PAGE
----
FDA Lifts Final Regulatory Restrictions on Rosiglitazone

Miriam E Tucker

December 16, 2015

The US Food and Drug Administration (FDA) has removed the final remaining restrictions placed on the use of rosiglitazone.

In 2013, the FDA lifted restrictions the prescribing and use of the diabetes drug rosiglitazone (Avandia, Avandamet, Avandaryl, GlaxoSmithKline) on the basis of data, including from the Rosiglitazone Evaluated for Cardiovascular Outcomes and Regulation of Glycemia in Diabetes (RECORD) trial, that demonstrated no elevated cardiovascular risk.

Now, the agency is lifting entirely the risk evaluation and mitigation strategy (REMS) for rosiglitazone-containing type 2 diabetes medicines, which had included a requirement for the drug manufacturers to provide educational training to healthcare professionals about the current state of knowledge regarding the heart risks of rosiglitazone medicines. The manufacturers have now fulfilled these requirements.

The REMS was initially imposed in 2010. It included a requirement for special certification for healthcare providers who prescribe rosiglitazone. Only specially certified pharmacies could dispense it, and only patients who were already taking it before the restrictions or new patients who could not use any other glucose-lowering medications were eligible to take it.

Those moves came after publication of a meta-analysis in 2007 that raised concern about a possible increased cardiovascular risk. However, the RECORD trial and its subsequent readjudication were reviewed by two FDA advisory panels in June 2013. Of the 26 members of the combined panel, 13 members voted to keep rosiglitazone on the market and ease up on the restrictions.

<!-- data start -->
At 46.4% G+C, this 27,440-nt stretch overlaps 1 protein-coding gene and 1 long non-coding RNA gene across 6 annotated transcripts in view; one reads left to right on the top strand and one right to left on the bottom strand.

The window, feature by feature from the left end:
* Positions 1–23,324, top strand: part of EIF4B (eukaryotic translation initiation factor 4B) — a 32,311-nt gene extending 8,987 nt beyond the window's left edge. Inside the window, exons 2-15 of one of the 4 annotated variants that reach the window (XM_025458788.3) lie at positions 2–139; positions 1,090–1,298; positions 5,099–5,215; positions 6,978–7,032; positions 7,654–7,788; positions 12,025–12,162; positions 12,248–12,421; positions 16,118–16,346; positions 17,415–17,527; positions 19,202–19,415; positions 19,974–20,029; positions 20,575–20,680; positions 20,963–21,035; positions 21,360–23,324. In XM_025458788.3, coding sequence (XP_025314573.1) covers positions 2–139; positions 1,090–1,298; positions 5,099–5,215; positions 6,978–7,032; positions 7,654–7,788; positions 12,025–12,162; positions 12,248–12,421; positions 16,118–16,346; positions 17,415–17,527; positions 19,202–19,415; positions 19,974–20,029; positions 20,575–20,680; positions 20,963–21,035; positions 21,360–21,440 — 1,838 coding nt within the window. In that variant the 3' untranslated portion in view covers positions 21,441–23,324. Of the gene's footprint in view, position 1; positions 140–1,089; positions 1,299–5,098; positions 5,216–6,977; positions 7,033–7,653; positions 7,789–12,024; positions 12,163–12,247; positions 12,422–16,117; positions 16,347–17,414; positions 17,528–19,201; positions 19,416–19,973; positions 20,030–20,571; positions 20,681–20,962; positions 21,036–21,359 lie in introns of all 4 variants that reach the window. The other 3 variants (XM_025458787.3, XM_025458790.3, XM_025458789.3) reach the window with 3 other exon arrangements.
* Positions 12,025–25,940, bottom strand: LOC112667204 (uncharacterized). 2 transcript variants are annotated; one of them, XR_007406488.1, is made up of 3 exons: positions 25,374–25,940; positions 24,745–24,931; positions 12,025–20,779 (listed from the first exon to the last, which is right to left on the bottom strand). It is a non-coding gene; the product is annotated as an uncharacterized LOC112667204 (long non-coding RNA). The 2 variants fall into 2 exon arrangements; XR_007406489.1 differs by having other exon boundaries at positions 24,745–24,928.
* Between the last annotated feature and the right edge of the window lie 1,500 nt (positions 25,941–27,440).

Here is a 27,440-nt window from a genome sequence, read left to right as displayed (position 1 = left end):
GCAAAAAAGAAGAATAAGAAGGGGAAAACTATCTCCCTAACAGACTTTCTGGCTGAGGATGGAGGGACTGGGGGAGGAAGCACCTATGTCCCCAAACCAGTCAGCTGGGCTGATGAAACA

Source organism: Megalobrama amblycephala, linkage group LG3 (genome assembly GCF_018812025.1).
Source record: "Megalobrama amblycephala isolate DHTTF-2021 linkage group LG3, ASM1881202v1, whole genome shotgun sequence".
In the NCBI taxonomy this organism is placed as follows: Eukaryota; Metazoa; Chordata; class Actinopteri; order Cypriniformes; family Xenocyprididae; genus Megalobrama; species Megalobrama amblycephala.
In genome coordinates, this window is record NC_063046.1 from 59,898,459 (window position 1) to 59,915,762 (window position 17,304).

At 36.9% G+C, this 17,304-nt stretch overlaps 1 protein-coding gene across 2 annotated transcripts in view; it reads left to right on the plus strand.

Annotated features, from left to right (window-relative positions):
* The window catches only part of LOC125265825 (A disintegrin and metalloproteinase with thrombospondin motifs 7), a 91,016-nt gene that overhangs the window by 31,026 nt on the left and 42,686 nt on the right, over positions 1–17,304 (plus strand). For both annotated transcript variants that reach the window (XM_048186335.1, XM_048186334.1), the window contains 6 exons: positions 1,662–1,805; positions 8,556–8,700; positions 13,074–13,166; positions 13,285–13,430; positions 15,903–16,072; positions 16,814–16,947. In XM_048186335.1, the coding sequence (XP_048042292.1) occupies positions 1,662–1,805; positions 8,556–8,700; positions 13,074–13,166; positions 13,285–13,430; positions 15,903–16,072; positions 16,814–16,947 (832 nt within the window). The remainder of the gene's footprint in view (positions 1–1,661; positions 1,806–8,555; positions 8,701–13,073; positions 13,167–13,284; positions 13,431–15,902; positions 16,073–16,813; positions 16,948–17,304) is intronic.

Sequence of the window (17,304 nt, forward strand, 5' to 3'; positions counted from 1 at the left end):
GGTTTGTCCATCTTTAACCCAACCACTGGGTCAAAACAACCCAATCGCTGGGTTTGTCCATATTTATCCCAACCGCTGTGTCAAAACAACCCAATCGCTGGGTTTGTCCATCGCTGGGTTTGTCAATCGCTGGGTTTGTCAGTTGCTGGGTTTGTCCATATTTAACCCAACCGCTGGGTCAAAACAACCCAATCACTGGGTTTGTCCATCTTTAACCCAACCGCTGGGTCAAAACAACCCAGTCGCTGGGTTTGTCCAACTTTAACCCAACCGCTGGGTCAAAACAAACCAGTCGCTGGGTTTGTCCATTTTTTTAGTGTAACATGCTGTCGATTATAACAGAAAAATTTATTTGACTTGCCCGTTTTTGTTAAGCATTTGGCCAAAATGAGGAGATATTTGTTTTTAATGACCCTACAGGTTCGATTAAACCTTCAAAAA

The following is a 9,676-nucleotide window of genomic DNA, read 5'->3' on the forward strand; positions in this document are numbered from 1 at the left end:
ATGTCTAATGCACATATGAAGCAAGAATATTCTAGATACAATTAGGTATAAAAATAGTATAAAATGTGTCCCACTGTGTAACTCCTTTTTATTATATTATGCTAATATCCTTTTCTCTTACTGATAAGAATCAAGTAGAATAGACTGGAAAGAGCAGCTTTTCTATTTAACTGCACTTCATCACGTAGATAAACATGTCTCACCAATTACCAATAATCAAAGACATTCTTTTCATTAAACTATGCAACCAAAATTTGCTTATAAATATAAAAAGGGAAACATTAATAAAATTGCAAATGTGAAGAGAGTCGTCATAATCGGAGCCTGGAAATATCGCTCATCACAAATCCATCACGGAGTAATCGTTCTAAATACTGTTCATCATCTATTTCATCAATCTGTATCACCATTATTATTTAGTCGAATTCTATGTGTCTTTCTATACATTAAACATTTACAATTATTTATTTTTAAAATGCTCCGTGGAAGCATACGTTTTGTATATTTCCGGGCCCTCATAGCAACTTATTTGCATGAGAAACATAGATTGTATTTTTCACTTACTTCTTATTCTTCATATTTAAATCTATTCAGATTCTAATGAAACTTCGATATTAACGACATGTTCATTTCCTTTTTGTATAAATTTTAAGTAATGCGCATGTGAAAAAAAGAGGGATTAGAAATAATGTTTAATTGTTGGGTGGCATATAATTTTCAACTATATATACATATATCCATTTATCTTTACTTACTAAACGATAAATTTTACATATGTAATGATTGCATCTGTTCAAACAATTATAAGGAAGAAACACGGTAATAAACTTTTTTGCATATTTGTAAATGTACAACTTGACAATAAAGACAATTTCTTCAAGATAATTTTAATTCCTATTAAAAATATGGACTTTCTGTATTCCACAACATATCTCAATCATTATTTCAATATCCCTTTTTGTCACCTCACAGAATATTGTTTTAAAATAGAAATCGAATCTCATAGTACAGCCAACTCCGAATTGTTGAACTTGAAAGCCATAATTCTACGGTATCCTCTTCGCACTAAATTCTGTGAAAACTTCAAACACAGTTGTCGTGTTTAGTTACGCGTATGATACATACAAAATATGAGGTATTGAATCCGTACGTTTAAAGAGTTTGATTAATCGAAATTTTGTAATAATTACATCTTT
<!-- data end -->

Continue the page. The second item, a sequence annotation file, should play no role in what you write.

"We have continued monitoring these medicines and identified no new pertinent safety information. As a result, we have determined the REMS is no longer necessary to ensure that the benefits of rosiglitazone medicines outweigh their risks. We will update the public if any new information becomes available," the FDA said in a statement.

Asked to comment, the author of that 2007 study, Cleveland Clinic cardiology department chair Steven E Nissen, MD, told Medscape Medical News, "The FDA notes that it removed the REMS in 2013. This is a nonevent....The drug is no longer used except in rare patients. It has been removed from the market by most other countries."


Comments on Medscape are moderated and should be professional in tone and on topic. You must declare any conflicts of interest related to your comments and responses. Please see our Commenting Guide for further information. We reserve the right to remove posts at our sole discretion.